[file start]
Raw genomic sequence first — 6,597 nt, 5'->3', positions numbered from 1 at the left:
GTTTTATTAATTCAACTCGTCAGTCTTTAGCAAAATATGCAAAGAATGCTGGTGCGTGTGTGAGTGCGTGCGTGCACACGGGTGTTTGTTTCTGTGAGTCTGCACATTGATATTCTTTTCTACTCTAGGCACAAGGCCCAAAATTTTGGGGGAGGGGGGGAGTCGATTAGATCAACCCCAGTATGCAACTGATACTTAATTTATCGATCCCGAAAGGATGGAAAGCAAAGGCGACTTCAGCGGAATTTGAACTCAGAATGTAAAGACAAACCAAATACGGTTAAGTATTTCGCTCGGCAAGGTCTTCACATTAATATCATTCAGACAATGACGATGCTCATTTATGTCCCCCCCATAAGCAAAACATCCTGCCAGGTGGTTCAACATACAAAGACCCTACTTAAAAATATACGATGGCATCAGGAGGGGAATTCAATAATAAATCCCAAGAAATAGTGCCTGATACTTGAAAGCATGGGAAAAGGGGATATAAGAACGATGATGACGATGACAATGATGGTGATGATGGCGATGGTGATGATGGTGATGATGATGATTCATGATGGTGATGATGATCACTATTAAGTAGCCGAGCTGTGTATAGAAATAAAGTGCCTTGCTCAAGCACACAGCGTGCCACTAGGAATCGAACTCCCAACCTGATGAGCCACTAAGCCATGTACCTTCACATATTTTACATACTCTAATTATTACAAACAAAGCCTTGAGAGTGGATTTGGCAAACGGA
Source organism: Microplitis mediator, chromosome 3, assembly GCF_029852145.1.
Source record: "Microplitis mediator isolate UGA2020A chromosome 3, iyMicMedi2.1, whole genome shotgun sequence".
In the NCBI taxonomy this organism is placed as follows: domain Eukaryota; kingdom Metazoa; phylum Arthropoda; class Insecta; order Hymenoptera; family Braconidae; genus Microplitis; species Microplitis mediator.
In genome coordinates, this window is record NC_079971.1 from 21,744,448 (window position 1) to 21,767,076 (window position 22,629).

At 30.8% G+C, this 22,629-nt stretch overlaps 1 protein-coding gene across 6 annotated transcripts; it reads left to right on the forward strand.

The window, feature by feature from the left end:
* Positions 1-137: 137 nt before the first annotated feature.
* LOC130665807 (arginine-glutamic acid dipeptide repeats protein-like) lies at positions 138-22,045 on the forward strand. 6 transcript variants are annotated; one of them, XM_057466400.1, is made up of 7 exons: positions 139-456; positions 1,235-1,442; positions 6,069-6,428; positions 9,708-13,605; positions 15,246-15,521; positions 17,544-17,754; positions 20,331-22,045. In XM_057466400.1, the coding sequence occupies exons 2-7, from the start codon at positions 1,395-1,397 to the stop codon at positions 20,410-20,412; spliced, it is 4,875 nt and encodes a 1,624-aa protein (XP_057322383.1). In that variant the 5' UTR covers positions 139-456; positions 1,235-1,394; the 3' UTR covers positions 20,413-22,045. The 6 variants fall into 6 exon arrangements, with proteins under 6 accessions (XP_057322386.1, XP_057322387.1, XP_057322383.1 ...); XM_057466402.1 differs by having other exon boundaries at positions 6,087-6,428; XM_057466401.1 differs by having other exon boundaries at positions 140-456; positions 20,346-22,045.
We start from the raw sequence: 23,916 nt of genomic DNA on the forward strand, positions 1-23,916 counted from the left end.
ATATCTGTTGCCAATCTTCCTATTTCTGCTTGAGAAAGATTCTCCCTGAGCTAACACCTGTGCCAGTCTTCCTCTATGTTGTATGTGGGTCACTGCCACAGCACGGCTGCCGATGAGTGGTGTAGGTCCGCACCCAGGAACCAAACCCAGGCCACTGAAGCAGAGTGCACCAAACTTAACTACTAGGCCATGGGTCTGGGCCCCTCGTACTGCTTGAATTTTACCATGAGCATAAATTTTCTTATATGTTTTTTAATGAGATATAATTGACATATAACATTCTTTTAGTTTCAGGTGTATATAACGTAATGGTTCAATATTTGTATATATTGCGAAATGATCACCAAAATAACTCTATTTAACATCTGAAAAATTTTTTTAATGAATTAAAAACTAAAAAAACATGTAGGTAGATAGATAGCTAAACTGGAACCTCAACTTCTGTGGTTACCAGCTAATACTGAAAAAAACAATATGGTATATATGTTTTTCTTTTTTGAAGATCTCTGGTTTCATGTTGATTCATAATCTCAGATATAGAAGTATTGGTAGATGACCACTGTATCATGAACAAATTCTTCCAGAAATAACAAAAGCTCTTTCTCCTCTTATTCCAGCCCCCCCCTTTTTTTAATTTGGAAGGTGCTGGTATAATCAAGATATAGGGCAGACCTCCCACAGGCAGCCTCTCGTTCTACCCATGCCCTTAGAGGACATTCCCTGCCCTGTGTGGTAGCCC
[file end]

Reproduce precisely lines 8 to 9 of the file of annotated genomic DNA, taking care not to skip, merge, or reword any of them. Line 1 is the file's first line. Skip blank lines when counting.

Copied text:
The window, feature by feature from the left end:
* Positions 1-137: 137 nt before the first annotated feature.